Irish boxing champ Micky Ward’s inspirational and shocking bio “A Warrior’s Heart” - VIDEOS
Cahir O'Doherty reviews new memoir - a true and sometimes shocking story
Who could be surprised if he couldn’t see his own way out of them? Despite his crazed circumstances Dicky still had heart, he still loved his family, he still looked out for his guys.
Drinking almost ruined Ward’s family on a near daily basis. The day would begin happily enough but by early evening, once enough booze had been consumed, snarky criticism became open conflict and people beat the hell out of each other.
Then the next day all the dysfunction from the day before would be forgotten, then it would start all over again. It was a crazy life, but it was all he had ever known.
No wonder the two of them loved boxing. Boxing offered hope to kids stuck in hopeless circumstances.
It kept you off the streets and out of trouble. If you did well your community started rooting for you. They didn’t take notice you any other way.
Although The Fighter spends most of its time exploring Dicky’s inner demons, as Ward’s new book makes clear for the first time he had a few secrets of his own too.
From about the age of about nine a young man who was a family friend 10 years older began sexually abusing him. It became a regular thing and it troubled him.
When he was 15 he met the man in the boxing ring and he later confronted him about what had happened. He could have taken the man’s head off, he realized, but that could have led to a prison sentence for him that would have meant his abuser had won, he said.
That kind of self-discipline is hard won, but he had it. The one thing that has defined Ward’s life in the ring and out of it more than anything else was his refusal to ever give up. He just wouldn’t do it.
In fight after fight he stood his ground and went back in, even – and perhaps especially – when everyone else was telling him to stop. Ward defied the one thing that ends boxing careers faster than anything – fatigue in the ring.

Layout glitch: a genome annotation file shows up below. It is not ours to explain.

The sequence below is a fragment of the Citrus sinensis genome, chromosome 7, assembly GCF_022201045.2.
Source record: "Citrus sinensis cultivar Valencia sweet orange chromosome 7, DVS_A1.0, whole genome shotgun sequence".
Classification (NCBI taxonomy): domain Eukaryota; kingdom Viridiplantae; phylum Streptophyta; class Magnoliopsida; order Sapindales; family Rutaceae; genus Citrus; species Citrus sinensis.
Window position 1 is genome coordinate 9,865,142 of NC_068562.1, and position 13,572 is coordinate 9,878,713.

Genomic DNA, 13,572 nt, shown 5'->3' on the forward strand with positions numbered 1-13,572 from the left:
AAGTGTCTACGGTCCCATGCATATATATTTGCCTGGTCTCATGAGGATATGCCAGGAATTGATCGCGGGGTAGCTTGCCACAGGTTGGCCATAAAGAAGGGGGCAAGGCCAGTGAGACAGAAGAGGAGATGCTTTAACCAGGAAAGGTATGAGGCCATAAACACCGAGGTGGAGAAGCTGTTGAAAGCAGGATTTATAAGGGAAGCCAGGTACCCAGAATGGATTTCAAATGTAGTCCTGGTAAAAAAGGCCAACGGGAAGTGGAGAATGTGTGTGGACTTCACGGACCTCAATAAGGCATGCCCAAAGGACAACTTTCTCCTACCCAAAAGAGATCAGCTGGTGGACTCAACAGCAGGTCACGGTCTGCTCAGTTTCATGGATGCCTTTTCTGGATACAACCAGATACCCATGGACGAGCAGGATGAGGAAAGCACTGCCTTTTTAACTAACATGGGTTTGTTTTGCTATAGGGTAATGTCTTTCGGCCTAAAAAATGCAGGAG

He swears he doesn’t know where that refusal comes from, but it’s not hard to imagine the years spent watching his brother almost rise to the top, only to have his dreams all cruelly snatched away, didn’t strengthen his resolve never to let it happen to him too.
Nowadays, after all the hype has died down and the Oscar parties have ended, Ward insists he has no regrets. He got to spend most of his life doing what he loved, boxing.
He admits he didn’t make the major billfolds of other ring stars like Mike Tyson or Oscar De La Hoya, but he did find firm financial stability and he did become the only Irish Catholic lad from Lowell to end up having a big Hollywood movie made about him. That’s not bad going at all compared to how his story could have ended.
Now Ward works in construction and for Teamsters Local 25 as a driver. There are side effects to his long career in the sweet science that give him pause, like the double vision he gets if he looks up too quickly.
He is, he also reveals in his new book, a candidate for pugilistic dementia. But he’s philosophical about it.
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